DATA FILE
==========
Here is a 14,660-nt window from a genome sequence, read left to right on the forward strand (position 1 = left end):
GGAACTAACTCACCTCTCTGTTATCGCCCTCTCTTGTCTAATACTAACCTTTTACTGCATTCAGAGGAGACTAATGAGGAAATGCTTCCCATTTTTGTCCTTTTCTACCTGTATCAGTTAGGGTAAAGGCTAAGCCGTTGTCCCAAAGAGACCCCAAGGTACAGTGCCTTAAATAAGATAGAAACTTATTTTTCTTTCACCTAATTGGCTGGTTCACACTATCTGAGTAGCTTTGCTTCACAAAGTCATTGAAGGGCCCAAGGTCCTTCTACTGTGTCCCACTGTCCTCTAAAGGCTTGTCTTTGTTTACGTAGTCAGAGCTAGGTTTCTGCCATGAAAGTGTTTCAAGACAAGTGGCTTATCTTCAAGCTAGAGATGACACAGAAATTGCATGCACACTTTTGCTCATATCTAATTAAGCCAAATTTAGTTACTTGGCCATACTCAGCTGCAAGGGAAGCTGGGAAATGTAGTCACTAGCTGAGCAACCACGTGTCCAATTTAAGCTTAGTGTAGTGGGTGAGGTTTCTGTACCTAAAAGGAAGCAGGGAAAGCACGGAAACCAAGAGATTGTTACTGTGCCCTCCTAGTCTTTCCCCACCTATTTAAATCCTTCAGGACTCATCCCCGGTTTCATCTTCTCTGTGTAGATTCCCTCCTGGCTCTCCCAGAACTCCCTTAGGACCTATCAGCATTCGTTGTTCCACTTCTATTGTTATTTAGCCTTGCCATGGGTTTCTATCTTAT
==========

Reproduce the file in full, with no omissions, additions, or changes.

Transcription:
Here is a 14,660-nt window from a genome sequence, read left to right on the forward strand (position 1 = left end):
GGAACTAACTCACCTCTCTGTTATCGCCCTCTCTTGTCTAATACTAACCTTTTACTGCATTCAGAGGAGACTAATGAGGAAATGCTTCCCATTTTTGTCCTTTTCTACCTGTATCAGTTAGGGTAAAGGCTAAGCCGTTGTCCCAAAGAGACCCCAAGGTACAGTGCCTTAAATAAGATAGAAACTTATTTTTCTTTCACCTAATTGGCTGGTTCACACTATCTGAGTAGCTTTGCTTCACAAAGTCATTGAAGGGCCCAAGGTCCTTCTACTGTGTCCCACTGTCCTCTAAAGGCTTGTCTTTGTTTACGTAGTCAGAGCTAGGTTTCTGCCATGAAAGTGTTTCAAGACAAGTGGCTTATCTTCAAGCTAGAGATGACACAGAAATTGCATGCACACTTTTGCTCATATCTAATTAAGCCAAATTTAGTTACTTGGCCATACTCAGCTGCAAGGGAAGCTGGGAAATGTAGTCACTAGCTGAGCAACCACGTGTCCAATTTAAGCTTAGTGTAGTGGGTGAGGTTTCTGTACCTAAAAGGAAGCAGGGAAAGCACGGAAACCAAGAGATTGTTACTGTGCCCTCCTAGTCTTTCCCCACCTATTTAAATCCTTCAGGACTCATCCCCGGTTTCATCTTCTCTGTGTAGATTCCCTCCTGGCTCTCCCAGAACTCCCTTAGGACCTATCAGCATTCGTTGTTCCACTTCTATTGTTATTTAGCCTTGCCATGGGTTTCTATCTTAT